This heterozygous substitution was recently described in two siblings with isolated GH deficiency as determined clinically and by the concentrations of insulin-like growth factor 1 (IGF-1) and IGF binding protein 3 (IGFBP3) (Thomas et al., 2001). The older sibling (sibling 1), who also had mild cranio-facial dysmorphism and optic nerve dysplasia, displayed an evolving growth hormone deficiency (GHD), with a reduction in the peak GH response to glucagon stimulation from 14.5 (5.6 μg/l) to 6.5 (2.5 μg/l) mU/l over a period of 3 years. In contrast, his brother (sibling 2) had clinical evidence of severe GH deficiency with undetectable concentrations of IGF-1 and IGFBP3, but with what would be considered to be a normal GH response to glucagon stimulation (43.9 mU/l; 16.7 μg/l) at the age of 14 months. Treatment with recombinant human growth hormone (hGH) led to a dramatic increase in the growth rate. Since the description of these phenotypes, sibling 2 has been re-tested at the age of 5 years, after discontinuing his GH treatment over a 6-week period. The peak GH on re-testing was 20.4 mU/l (7.8 μg/l) using the same GH radioimmunoassay as the first test. This borderline response reflected a considerable reduction in GH secretion as compared with the original test. The thyroid-stimulating hormone (TSH) response to thyrotrophin-releasing hormone (TRH) was normal (peak 15.7 mU/l) as was the prolactin response (peak 660 mU/l). The pituitary glands in these two children were normal on MRI scanning.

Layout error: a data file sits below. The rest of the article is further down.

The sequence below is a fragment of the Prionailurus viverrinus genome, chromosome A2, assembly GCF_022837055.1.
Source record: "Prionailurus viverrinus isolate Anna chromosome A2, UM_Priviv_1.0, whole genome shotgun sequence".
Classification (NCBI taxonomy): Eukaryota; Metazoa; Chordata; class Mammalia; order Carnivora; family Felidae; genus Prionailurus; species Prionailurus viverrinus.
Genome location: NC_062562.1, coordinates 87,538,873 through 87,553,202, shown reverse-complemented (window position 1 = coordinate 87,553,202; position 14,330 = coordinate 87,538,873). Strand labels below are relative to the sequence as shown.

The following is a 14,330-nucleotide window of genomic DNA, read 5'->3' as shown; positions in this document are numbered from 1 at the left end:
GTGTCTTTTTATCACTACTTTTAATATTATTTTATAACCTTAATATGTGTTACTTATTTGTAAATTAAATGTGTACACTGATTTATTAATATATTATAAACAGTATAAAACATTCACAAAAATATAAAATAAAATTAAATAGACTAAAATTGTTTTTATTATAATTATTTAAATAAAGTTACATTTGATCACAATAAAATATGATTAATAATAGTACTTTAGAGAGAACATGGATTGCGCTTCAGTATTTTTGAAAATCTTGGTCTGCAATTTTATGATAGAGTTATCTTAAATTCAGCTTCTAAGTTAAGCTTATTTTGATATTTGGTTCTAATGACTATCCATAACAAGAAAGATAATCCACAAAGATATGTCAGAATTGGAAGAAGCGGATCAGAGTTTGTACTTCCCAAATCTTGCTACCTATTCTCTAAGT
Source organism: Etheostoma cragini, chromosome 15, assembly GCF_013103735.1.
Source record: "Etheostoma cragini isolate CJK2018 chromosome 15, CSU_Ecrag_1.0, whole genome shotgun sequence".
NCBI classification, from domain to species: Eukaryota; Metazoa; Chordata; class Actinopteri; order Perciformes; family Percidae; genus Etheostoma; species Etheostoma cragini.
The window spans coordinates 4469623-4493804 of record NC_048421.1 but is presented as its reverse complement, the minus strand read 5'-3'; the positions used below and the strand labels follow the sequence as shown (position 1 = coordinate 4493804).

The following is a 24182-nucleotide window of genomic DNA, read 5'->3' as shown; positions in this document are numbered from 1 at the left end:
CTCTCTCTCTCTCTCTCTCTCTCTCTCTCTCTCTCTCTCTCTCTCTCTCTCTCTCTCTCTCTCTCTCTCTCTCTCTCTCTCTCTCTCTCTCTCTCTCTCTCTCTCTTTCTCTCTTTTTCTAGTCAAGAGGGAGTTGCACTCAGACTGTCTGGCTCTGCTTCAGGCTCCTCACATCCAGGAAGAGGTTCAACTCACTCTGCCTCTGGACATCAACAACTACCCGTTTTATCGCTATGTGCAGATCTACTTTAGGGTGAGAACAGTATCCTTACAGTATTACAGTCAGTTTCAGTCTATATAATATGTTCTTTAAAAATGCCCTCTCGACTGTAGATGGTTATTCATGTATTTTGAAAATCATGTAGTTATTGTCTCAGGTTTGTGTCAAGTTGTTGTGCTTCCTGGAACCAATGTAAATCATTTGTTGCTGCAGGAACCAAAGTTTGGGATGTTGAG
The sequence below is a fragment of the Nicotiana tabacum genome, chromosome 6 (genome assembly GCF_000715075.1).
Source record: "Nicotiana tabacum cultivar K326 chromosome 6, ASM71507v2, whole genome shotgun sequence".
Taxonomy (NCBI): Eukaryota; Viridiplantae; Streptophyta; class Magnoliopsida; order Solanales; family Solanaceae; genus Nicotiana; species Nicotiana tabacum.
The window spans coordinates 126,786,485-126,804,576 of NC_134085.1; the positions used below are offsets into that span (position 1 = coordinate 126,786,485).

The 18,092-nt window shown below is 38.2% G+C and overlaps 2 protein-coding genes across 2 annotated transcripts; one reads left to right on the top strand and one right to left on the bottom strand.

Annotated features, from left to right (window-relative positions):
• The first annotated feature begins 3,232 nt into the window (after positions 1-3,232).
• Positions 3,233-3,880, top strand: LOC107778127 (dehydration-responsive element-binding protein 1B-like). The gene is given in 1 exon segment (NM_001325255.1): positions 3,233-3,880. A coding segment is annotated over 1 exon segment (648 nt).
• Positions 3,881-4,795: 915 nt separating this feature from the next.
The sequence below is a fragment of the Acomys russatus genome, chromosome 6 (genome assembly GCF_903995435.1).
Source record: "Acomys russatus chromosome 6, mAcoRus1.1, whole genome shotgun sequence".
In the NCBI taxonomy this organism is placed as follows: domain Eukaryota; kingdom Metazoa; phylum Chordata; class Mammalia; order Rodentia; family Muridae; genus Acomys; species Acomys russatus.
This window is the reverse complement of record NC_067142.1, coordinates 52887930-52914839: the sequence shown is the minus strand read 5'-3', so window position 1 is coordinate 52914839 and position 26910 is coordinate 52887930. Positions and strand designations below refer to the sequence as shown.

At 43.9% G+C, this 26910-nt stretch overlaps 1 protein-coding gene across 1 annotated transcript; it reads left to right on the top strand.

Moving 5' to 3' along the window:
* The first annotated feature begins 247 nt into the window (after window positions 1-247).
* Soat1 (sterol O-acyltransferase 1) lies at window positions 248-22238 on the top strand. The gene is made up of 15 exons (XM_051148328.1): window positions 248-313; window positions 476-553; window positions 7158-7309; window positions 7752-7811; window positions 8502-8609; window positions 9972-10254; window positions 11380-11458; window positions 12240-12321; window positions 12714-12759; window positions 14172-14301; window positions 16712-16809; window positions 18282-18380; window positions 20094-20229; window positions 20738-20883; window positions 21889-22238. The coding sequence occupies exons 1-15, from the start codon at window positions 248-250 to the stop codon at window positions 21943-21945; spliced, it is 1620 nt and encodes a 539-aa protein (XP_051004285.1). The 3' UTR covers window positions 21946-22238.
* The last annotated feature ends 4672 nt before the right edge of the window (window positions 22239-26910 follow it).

A third patient with the S170L substitution has recently been identified. The patient presented at the age of 6 years with short stature, having grown with a sub-optimal height velocity since the age of 2 years. His birth weight was 3.5 kg and the delivery was unremarkable. On presentation, the patient had a height well below the 0.4th height centile (99.7 cm at 6.4 years). His vision was reported as being normal and fundoscopy revealed no abnormal findings. An insulin tolerance test combined with a TRH test was performed to assess his pituitary function, and revealed a peak GH response to hypoglycaemia of 1.1 mU/l (0.4 ng/ml), confirming a diagnosis of severe GH deficiency. His cortisol secretion was normal (peak cortisol 772 nmol/l) as were his TSH (peak 8.2 mU/l) and prolactin (peak 799 mU/l) responses to TRH. He was treated with recombinant hGH until the age of 15 years, by which time he had achieved a height of 169.7 cm, which placed him between the 9th and 25th centiles (mid-parental centile 25th). He progressed through puberty normally. His hypothalamo-pituitary axis was re-tested following cessation of the GH treatment and he achieved a peak GH response of 0.9 mU/l (0.36 ng/ml) on re-testing, with normal thyroid function and cortisol concentrations. Magnetic resonance imaging of his brain and pituitary gland revealed an atrophic posterior lobe of the pituitary gland that had not descended into the pituitary fossa. The pituitary stalk was very thin with a poorly enhancing anterior pituitary (Fig. 1D). No other midline structural defects were identified. In spite of the abnormal appearance of the posterior pituitary gland, this patient did not manifest diabetes insipidus.